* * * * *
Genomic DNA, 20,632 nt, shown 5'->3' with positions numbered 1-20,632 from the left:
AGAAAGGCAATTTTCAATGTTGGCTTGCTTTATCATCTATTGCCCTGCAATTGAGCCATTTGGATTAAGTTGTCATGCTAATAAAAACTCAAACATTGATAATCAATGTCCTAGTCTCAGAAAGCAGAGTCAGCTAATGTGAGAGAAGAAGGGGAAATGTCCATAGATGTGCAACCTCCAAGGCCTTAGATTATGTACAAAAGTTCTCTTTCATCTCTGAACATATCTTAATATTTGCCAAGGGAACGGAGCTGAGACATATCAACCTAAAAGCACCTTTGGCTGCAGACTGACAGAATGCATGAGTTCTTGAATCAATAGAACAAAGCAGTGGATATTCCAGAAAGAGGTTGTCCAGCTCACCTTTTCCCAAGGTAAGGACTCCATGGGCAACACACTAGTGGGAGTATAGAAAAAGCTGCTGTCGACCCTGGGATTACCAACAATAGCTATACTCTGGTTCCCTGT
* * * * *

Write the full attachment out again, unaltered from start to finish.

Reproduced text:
Genomic DNA, 20,632 nt, shown 5'->3' with positions numbered 1-20,632 from the left:
AGAAAGGCAATTTTCAATGTTGGCTTGCTTTATCATCTATTGCCCTGCAATTGAGCCATTTGGATTAAGTTGTCATGCTAATAAAAACTCAAACATTGATAATCAATGTCCTAGTCTCAGAAAGCAGAGTCAGCTAATGTGAGAGAAGAAGGGGAAATGTCCATAGATGTGCAACCTCCAAGGCCTTAGATTATGTACAAAAGTTCTCTTTCATCTCTGAACATATCTTAATATTTGCCAAGGGAACGGAGCTGAGACATATCAACCTAAAAGCACCTTTGGCTGCAGACTGACAGAATGCATGAGTTCTTGAATCAATAGAACAAAGCAGTGGATATTCCAGAAAGAGGTTGTCCAGCTCACCTTTTCCCAAGGTAAGGACTCCATGGGCAACACACTAGTGGGAGTATAGAAAAAGCTGCTGTCGACCCTGGGATTACCAACAATAGCTATACTCTGGTTCCCTGT